House dust mites are tiny creatures, about a quarter of a millimetre long. They live off human skin scales which have been partially digested by moulds and thrive in humid environments. Mites are found in bedding, carpets, soft furnishings and clothing. In people allergic to dust mite, it is often not the mite itself but proteins in their droppings which cause the allergy. Each mite produces about 20 of these waste droppings every day and the droppings continue to cause allergic symptoms even after the mite has died.
House dust mite allergy is very common and is associated with asthma, eczema and perennial allergic rhinitis. A significant amount of exposure to house dust mite allergen happens in the bed, so taking precautions in the bedroom by using allergy-proof covers on bedding, washing it regularly can sometimes help, although clinical trials suggest that multiple measures need to be taken, possibly including the use of chemicals called acaricides, in order to see an effect. However, remember that dust mite allergen is found in all rooms of the house, on the floor and in soft furnishings, not just in the bedroom.
Measures to avoid house dust mite will lower, but do not totally remove, dust mite allergens. Often, this will be sufficient to significantly improve symptoms, but sometimes, the reduction may simply not be enough to result in a noticeable difference. There is no way to predict whether someone will benefit from avoidance measures, except by trying them. Remember that it is better to properly carry out several allergen avoidance measures in order to see an improvement in symptoms. Just doing one or two things half-heartedly may not make any difference.
Controlling house dust mite allergens
Most efforts at controlling dust mites should be aimed at areas of the home where you spend most of your time and where dust mite load is greatest, i.e. bedrooms and living areas.
- Use allergen-proof barrier covers on all mattresses, duvets and pillows. These should be breathable and should completely enclose the item. Buy products that have been tested to make sure that they prevent the escape of house dust mite allergen.
- Wash all bedding that is not encased in barrier covers (e.g. sheets, blankets) every week. Washing at 60 degrees centigrade or above will kill mites. House dust mite allergen dissolves in water so washing at lower temperatures will wash the allergen away temporarily, but the mites will survive and produce more allergen after a while.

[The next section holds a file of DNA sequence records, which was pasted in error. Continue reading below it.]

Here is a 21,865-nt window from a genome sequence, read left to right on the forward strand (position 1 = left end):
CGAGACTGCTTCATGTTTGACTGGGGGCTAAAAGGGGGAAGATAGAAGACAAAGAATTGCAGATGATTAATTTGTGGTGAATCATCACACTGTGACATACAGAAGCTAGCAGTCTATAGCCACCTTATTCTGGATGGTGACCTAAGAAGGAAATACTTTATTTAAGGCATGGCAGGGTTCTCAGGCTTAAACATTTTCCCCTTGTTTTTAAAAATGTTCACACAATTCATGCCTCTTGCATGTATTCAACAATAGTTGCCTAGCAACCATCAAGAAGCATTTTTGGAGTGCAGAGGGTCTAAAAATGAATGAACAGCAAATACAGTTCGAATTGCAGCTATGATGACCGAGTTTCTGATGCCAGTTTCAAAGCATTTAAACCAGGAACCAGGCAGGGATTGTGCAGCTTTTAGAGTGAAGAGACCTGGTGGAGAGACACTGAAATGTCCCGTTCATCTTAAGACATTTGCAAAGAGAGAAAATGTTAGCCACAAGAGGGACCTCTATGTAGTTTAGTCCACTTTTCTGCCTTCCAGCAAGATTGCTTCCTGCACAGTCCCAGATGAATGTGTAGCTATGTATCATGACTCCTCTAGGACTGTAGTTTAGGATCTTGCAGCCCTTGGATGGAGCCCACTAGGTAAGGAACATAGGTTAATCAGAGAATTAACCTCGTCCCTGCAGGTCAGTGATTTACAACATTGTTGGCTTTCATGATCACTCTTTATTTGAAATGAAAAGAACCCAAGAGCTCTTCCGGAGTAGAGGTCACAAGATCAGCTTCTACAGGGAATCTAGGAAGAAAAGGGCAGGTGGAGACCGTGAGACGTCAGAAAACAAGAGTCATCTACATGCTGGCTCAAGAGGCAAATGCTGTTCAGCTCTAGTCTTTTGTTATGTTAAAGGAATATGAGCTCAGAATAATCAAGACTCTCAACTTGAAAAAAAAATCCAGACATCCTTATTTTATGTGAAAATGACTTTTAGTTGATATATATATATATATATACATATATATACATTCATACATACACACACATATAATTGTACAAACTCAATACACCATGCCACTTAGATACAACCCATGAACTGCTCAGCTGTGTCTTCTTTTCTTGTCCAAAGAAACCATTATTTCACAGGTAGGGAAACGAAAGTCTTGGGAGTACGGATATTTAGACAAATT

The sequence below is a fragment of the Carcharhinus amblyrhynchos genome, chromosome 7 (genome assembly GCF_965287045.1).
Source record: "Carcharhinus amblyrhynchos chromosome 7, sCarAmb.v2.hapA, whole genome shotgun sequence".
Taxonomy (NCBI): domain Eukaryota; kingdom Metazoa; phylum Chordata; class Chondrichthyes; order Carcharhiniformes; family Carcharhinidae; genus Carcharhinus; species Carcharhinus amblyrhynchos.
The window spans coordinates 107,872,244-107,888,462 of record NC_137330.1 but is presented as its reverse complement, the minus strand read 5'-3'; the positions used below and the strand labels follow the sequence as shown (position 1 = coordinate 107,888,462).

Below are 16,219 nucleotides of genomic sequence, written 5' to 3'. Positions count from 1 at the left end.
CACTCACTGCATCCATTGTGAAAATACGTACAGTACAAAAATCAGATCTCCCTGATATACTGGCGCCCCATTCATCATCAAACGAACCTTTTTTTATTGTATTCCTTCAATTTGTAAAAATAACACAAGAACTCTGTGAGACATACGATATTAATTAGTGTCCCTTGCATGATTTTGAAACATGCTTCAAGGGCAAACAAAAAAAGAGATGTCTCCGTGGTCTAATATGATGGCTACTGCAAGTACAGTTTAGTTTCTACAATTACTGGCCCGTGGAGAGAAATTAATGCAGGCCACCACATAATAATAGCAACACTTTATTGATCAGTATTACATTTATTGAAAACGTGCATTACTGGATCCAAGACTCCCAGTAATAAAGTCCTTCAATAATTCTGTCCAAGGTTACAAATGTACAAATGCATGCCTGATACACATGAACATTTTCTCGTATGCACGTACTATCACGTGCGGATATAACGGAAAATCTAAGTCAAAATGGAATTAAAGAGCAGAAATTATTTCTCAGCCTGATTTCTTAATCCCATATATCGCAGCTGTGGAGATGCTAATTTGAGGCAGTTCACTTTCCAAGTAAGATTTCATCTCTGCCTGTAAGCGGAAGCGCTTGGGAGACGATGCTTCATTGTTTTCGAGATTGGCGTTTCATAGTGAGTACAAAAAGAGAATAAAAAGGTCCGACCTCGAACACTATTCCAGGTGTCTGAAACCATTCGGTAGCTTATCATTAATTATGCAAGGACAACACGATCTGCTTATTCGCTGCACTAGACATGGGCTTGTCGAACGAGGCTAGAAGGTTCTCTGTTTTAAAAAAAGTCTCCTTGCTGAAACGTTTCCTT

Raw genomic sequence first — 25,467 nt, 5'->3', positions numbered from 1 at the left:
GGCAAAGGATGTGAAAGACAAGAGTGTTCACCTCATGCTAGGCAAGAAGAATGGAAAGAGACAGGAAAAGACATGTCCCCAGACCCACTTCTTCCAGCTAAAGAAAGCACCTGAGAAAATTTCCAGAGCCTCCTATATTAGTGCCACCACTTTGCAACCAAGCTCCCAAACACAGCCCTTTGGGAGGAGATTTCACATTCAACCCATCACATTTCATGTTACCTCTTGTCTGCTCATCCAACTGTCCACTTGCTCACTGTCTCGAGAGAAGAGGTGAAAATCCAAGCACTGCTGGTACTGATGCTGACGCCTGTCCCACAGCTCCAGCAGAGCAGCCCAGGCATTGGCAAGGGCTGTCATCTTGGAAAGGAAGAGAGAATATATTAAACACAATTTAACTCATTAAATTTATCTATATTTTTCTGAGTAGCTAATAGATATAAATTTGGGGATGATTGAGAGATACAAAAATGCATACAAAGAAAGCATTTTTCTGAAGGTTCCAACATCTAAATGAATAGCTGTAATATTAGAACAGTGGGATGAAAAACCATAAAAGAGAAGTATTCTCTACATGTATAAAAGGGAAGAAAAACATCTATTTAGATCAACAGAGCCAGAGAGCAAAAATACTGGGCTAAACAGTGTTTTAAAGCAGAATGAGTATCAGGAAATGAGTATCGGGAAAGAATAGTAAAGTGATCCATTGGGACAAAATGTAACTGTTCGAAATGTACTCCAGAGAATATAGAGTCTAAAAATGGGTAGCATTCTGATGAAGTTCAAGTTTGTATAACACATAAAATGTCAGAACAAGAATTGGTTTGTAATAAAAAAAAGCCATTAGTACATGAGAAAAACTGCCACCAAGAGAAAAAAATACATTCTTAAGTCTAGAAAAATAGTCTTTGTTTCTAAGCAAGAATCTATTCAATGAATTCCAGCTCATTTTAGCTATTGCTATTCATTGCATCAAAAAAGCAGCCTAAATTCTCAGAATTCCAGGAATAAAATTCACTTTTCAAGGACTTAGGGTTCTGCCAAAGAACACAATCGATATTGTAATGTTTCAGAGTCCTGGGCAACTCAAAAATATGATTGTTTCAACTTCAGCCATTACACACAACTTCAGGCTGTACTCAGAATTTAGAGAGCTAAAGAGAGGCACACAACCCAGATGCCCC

- Allergic children should not sleep in the bottom bunk bed where allergen can fall onto them.
- If possible remove all carpeting in the bedroom. Vacuum hard floors regularly with a high-filtration vacuum cleaner (see below).
- Remove all carpeting from concrete floors. Such floors trap moisture allowing dust mites and mould spores to thrive. Seal the floor with a vapour barrier, and then cover it with a washable surface such as vinyl or linoleum.
- There are certain types of flooring designed to prevent allergen build up
- Where carpets cannot be removed, vacuum regularly with a high-filtration vacuum cleaner. Use a high-temperature steam-cleaner to kill mites effectively. Products are available that can be sprayed on carpets to kill mites; these are effective but should be used with care if you suffer from respiratory symptoms, and should not be used in areas where children play on the carpet, or on soft toys or pillows.
- Use a high-filtration vacuum cleaner with filters capable of retaining a high proportion of the smallest particles (HEPA filter, S-class filter or similar). Details of suitable vacuum cleaners are available from Allergy UK.
- Damp-wipe all surfaces each week (pelmet tops, window sills, tops of cupboards and so forth).
- Use light washable cotton curtains, and wash them frequently. Reduce unnecessary soft furnishings
- Vacuum all surfaces of upholstered furniture at least twice a week.
- Washable stuffed toys should be washed as frequently and at the same temperature as bedding. Alternatively, if the toy cannot be washed at 60 degrees place it in a plastic bag in the freezer for at least 12 hours once a month and then wash at the recommended temperature.
- Reduce humidity by increasing ventilation. Use trickle-vents in double-glazing, or open windows. Use extract fans in bathrooms and kitchens.
- If necessary use a dehumidifier to keep indoor humidity under 50% (but over 30%)
- Apply an effective allergen barrier balm around the edge of each nostril to trap or block pollens and other allergens and help prevent a reaction. Allergen barriers are available as balms or gel nasal sprays and some people have found petroleum jelly can help.
- Ventilation is extremely important. Whether it is windows, trickle vents or an air conditioning system. Ensure that you have clean air in and around you in the workplace.
- If you have a heating, ventilation and air conditioning (HVAC) unit installed, make sure it is regularly serviced.
- If ventilation is limited, use an effective air purifier to help remove and reduce allergens such as pollen, house dust mite debris and mould spores.
- Review flooring and furnishings.
- Ensure office cleaners have effective cleaning methods and equipment such as a HEPA vacuum cleaner that will ensure that pollens and allergens are trapped adequately.
- Take control of your personal desk environment, keep it clear and uncluttered and damp dust twice a week.
- Hang coats away from the desk and ‘traffic’ areas to prevent dust and allergens from being disturbed and released into the air
- Drink plenty of water throughout the day and always ensure that you take your prescribed preventative medication if you have asthma or rhinitis.